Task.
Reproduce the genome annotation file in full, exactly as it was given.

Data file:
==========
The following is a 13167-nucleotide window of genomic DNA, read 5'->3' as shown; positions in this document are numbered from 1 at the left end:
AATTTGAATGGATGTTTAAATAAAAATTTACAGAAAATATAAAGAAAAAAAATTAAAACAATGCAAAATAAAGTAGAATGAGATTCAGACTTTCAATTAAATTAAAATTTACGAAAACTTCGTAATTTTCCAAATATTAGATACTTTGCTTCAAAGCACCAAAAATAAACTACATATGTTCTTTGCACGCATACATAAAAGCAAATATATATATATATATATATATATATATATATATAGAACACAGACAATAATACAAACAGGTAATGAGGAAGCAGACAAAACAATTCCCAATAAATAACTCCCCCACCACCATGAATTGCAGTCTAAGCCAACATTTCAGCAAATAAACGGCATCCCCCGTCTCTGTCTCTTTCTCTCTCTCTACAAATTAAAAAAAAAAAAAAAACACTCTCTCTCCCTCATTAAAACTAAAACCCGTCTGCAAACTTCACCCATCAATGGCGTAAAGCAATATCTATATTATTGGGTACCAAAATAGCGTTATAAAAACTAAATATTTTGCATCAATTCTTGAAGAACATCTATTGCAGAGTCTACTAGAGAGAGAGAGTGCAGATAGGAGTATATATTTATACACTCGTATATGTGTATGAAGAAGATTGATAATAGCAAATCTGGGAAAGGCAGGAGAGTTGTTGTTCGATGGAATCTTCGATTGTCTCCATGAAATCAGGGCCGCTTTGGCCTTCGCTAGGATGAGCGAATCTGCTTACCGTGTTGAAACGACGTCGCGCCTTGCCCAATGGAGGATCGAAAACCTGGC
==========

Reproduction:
The following is a 13167-nucleotide window of genomic DNA, read 5'->3' as shown; positions in this document are numbered from 1 at the left end:
AATTTGAATGGATGTTTAAATAAAAATTTACAGAAAATATAAAGAAAAAAAATTAAAACAATGCAAAATAAAGTAGAATGAGATTCAGACTTTCAATTAAATTAAAATTTACGAAAACTTCGTAATTTTCCAAATATTAGATACTTTGCTTCAAAGCACCAAAAATAAACTACATATGTTCTTTGCACGCATACATAAAAGCAAATATATATATATATATATATATATATATATATATAGAACACAGACAATAATACAAACAGGTAATGAGGAAGCAGACAAAACAATTCCCAATAAATAACTCCCCCACCACCATGAATTGCAGTCTAAGCCAACATTTCAGCAAATAAACGGCATCCCCCGTCTCTGTCTCTTTCTCTCTCTCTACAAATTAAAAAAAAAAAAAAAACACTCTCTCTCCCTCATTAAAACTAAAACCCGTCTGCAAACTTCACCCATCAATGGCGTAAAGCAATATCTATATTATTGGGTACCAAAATAGCGTTATAAAAACTAAATATTTTGCATCAATTCTTGAAGAACATCTATTGCAGAGTCTACTAGAGAGAGAGAGTGCAGATAGGAGTATATATTTATACACTCGTATATGTGTATGAAGAAGATTGATAATAGCAAATCTGGGAAAGGCAGGAGAGTTGTTGTTCGATGGAATCTTCGATTGTCTCCATGAAATCAGGGCCGCTTTGGCCTTCGCTAGGATGAGCGAATCTGCTTACCGTGTTGAAACGACGTCGCGCCTTGCCCAATGGAGGATCGAAAACCTGGC